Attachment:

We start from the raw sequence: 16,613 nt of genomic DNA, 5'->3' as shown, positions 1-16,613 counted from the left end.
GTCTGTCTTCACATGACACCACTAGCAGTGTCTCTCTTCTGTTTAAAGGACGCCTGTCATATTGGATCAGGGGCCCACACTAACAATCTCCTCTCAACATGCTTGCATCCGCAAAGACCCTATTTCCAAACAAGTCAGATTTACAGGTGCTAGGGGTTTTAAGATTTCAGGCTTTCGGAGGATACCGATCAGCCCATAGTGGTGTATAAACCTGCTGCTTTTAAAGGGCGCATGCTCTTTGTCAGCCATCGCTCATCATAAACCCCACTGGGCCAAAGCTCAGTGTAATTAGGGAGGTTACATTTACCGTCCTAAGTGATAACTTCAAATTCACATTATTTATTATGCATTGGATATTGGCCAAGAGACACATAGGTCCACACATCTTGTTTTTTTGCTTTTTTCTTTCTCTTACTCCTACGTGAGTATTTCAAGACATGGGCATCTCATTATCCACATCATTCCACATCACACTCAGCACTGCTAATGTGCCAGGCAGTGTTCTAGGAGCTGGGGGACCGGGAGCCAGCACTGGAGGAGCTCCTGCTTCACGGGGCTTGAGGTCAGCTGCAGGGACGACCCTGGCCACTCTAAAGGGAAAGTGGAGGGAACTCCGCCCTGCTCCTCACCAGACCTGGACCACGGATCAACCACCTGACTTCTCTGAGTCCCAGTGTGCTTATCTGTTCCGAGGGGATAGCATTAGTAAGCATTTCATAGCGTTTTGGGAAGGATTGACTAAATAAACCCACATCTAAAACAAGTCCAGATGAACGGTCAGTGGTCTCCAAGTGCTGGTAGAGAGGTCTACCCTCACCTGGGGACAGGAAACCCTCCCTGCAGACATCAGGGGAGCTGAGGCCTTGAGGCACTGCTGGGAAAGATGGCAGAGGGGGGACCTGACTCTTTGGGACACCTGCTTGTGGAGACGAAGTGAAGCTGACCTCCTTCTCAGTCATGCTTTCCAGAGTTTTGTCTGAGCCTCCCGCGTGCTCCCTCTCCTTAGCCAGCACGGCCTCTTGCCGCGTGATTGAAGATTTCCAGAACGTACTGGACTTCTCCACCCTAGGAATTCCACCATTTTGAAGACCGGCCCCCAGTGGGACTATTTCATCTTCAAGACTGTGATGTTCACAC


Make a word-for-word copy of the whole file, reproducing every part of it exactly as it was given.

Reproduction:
We start from the raw sequence: 16,613 nt of genomic DNA, 5'->3' as shown, positions 1-16,613 counted from the left end.
GTCTGTCTTCACATGACACCACTAGCAGTGTCTCTCTTCTGTTTAAAGGACGCCTGTCATATTGGATCAGGGGCCCACACTAACAATCTCCTCTCAACATGCTTGCATCCGCAAAGACCCTATTTCCAAACAAGTCAGATTTACAGGTGCTAGGGGTTTTAAGATTTCAGGCTTTCGGAGGATACCGATCAGCCCATAGTGGTGTATAAACCTGCTGCTTTTAAAGGGCGCATGCTCTTTGTCAGCCATCGCTCATCATAAACCCCACTGGGCCAAAGCTCAGTGTAATTAGGGAGGTTACATTTACCGTCCTAAGTGATAACTTCAAATTCACATTATTTATTATGCATTGGATATTGGCCAAGAGACACATAGGTCCACACATCTTGTTTTTTTGCTTTTTTCTTTCTCTTACTCCTACGTGAGTATTTCAAGACATGGGCATCTCATTATCCACATCATTCCACATCACACTCAGCACTGCTAATGTGCCAGGCAGTGTTCTAGGAGCTGGGGGACCGGGAGCCAGCACTGGAGGAGCTCCTGCTTCACGGGGCTTGAGGTCAGCTGCAGGGACGACCCTGGCCACTCTAAAGGGAAAGTGGAGGGAACTCCGCCCTGCTCCTCACCAGACCTGGACCACGGATCAACCACCTGACTTCTCTGAGTCCCAGTGTGCTTATCTGTTCCGAGGGGATAGCATTAGTAAGCATTTCATAGCGTTTTGGGAAGGATTGACTAAATAAACCCACATCTAAAACAAGTCCAGATGAACGGTCAGTGGTCTCCAAGTGCTGGTAGAGAGGTCTACCCTCACCTGGGGACAGGAAACCCTCCCTGCAGACATCAGGGGAGCTGAGGCCTTGAGGCACTGCTGGGAAAGATGGCAGAGGGGGGACCTGACTCTTTGGGACACCTGCTTGTGGAGACGAAGTGAAGCTGACCTCCTTCTCAGTCATGCTTTCCAGAGTTTTGTCTGAGCCTCCCGCGTGCTCCCTCTCCTTAGCCAGCACGGCCTCTTGCCGCGTGATTGAAGATTTCCAGAACGTACTGGACTTCTCCACCCTAGGAATTCCACCATTTTGAAGACCGGCCCCCAGTGGGACTATTTCATCTTCAAGACTGTGATGTTCACAC